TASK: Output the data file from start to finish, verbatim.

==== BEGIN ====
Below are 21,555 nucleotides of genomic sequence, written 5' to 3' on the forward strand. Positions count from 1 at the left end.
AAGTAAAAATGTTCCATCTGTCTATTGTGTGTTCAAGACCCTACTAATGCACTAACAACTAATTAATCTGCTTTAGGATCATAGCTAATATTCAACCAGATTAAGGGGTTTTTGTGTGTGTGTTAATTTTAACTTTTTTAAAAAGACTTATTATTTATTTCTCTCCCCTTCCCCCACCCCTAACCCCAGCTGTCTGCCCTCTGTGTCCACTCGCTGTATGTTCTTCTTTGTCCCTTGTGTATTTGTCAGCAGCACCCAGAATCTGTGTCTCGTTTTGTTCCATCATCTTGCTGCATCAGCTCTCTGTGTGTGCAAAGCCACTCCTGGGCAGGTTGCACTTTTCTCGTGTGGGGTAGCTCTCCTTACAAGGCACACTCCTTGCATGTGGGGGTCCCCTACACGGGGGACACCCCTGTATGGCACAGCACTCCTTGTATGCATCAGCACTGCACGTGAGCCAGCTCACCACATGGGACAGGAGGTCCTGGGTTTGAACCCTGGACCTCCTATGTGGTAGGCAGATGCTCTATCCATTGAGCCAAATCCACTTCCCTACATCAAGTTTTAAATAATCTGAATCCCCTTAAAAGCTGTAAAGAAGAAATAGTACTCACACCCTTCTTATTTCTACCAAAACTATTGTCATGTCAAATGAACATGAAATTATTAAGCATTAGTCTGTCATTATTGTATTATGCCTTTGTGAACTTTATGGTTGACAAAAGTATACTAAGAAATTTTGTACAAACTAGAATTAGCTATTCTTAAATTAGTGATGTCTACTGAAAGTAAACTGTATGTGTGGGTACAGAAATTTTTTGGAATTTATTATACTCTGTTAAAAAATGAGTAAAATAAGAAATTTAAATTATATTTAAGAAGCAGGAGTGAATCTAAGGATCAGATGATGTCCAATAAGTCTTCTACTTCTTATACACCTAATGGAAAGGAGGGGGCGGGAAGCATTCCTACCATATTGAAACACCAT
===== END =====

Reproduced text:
Below are 21,555 nucleotides of genomic sequence, written 5' to 3' on the forward strand. Positions count from 1 at the left end.
AAGTAAAAATGTTCCATCTGTCTATTGTGTGTTCAAGACCCTACTAATGCACTAACAACTAATTAATCTGCTTTAGGATCATAGCTAATATTCAACCAGATTAAGGGGTTTTTGTGTGTGTGTTAATTTTAACTTTTTTAAAAAGACTTATTATTTATTTCTCTCCCCTTCCCCCACCCCTAACCCCAGCTGTCTGCCCTCTGTGTCCACTCGCTGTATGTTCTTCTTTGTCCCTTGTGTATTTGTCAGCAGCACCCAGAATCTGTGTCTCGTTTTGTTCCATCATCTTGCTGCATCAGCTCTCTGTGTGTGCAAAGCCACTCCTGGGCAGGTTGCACTTTTCTCGTGTGGGGTAGCTCTCCTTACAAGGCACACTCCTTGCATGTGGGGGTCCCCTACACGGGGGACACCCCTGTATGGCACAGCACTCCTTGTATGCATCAGCACTGCACGTGAGCCAGCTCACCACATGGGACAGGAGGTCCTGGGTTTGAACCCTGGACCTCCTATGTGGTAGGCAGATGCTCTATCCATTGAGCCAAATCCACTTCCCTACATCAAGTTTTAAATAATCTGAATCCCCTTAAAAGCTGTAAAGAAGAAATAGTACTCACACCCTTCTTATTTCTACCAAAACTATTGTCATGTCAAATGAACATGAAATTATTAAGCATTAGTCTGTCATTATTGTATTATGCCTTTGTGAACTTTATGGTTGACAAAAGTATACTAAGAAATTTTGTACAAACTAGAATTAGCTATTCTTAAATTAGTGATGTCTACTGAAAGTAAACTGTATGTGTGGGTACAGAAATTTTTTGGAATTTATTATACTCTGTTAAAAAATGAGTAAAATAAGAAATTTAAATTATATTTAAGAAGCAGGAGTGAATCTAAGGATCAGATGATGTCCAATAAGTCTTCTACTTCTTATACACCTAATGGAAAGGAGGGGGCGGGAAGCATTCCTACCATATTGAAACACCAT